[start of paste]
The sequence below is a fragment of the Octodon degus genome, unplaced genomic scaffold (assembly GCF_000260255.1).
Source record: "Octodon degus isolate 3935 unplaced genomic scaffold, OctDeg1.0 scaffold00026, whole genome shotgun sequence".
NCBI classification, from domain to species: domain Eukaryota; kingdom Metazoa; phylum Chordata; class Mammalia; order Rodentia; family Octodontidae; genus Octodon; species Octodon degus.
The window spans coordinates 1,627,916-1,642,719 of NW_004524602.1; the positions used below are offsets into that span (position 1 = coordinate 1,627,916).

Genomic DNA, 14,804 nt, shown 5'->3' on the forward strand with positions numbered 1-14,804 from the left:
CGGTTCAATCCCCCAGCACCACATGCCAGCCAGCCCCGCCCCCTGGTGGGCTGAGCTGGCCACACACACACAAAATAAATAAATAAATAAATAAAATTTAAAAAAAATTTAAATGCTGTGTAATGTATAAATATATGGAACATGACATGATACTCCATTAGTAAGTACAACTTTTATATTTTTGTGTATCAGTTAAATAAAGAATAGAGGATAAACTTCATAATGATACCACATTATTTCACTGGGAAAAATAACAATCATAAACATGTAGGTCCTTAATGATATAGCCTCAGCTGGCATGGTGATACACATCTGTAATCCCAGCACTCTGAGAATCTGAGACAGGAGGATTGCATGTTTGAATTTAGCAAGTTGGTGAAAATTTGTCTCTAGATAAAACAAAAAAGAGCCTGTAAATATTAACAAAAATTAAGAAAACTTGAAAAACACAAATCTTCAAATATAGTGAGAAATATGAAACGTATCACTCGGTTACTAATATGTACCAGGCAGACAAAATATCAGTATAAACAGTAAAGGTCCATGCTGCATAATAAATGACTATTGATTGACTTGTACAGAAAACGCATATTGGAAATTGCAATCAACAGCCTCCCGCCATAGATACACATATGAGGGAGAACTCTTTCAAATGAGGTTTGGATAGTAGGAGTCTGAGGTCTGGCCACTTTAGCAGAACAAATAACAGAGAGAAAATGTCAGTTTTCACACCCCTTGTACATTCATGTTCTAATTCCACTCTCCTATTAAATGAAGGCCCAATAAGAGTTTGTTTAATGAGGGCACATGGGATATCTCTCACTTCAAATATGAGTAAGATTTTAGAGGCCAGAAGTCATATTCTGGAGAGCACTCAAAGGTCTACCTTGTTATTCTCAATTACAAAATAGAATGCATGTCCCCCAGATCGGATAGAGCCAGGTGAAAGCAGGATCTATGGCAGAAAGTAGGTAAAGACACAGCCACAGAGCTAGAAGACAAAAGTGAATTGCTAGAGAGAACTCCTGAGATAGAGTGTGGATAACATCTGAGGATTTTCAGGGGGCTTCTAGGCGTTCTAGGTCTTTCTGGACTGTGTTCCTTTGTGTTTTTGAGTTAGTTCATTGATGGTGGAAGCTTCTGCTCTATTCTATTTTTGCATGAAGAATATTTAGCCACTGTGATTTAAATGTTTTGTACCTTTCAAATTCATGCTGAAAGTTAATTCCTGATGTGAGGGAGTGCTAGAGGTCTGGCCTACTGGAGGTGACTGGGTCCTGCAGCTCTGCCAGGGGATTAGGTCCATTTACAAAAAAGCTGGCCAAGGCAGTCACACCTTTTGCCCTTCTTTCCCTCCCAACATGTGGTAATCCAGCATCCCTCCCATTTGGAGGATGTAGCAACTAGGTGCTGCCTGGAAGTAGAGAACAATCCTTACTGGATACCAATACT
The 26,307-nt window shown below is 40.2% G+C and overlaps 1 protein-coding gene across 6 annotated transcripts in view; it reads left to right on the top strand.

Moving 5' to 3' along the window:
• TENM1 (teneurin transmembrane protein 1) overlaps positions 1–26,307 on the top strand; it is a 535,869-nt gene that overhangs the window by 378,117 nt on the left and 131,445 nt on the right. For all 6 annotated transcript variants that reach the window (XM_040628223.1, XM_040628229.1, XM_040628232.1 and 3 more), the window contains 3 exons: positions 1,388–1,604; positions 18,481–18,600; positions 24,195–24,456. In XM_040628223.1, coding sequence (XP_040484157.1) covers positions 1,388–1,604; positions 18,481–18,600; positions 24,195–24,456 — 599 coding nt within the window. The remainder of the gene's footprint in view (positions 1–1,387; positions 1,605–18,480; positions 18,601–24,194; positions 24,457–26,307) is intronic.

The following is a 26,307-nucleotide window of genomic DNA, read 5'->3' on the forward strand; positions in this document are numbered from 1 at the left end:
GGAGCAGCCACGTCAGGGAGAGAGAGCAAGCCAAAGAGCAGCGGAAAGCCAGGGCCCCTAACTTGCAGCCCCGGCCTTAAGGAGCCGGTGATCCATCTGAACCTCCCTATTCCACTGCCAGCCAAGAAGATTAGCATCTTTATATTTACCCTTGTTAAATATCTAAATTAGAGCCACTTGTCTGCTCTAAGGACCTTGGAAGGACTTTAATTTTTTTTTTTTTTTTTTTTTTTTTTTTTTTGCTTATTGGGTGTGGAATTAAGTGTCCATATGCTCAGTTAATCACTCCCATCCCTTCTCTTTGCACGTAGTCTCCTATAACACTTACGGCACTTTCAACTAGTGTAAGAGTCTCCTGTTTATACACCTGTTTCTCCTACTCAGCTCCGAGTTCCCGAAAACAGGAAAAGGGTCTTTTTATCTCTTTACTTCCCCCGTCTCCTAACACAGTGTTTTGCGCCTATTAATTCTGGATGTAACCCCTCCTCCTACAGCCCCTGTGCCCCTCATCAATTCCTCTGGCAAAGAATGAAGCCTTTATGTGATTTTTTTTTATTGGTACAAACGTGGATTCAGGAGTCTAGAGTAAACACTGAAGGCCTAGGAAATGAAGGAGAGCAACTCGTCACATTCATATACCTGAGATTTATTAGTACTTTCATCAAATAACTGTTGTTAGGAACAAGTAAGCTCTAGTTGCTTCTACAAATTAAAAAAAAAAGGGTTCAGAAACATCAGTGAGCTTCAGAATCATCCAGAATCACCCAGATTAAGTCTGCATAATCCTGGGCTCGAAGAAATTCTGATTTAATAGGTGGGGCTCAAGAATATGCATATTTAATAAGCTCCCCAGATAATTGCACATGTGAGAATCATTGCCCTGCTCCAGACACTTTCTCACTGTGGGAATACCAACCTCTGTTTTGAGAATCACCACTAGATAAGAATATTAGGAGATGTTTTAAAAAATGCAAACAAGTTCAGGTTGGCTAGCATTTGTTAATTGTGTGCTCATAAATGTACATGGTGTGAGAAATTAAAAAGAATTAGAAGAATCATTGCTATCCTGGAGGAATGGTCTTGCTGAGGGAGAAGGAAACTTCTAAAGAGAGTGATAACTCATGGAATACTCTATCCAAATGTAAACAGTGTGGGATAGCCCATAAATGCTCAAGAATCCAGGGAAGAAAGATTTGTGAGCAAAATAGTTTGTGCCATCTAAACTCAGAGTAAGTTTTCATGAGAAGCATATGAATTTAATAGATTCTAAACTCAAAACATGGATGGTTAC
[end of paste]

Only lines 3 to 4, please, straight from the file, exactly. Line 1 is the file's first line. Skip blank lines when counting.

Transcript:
NCBI classification, from domain to species: domain Eukaryota; kingdom Metazoa; phylum Chordata; class Mammalia; order Rodentia; family Octodontidae; genus Octodon; species Octodon degus.
The window spans coordinates 1,627,916-1,642,719 of NW_004524602.1; the positions used below are offsets into that span (position 1 = coordinate 1,627,916).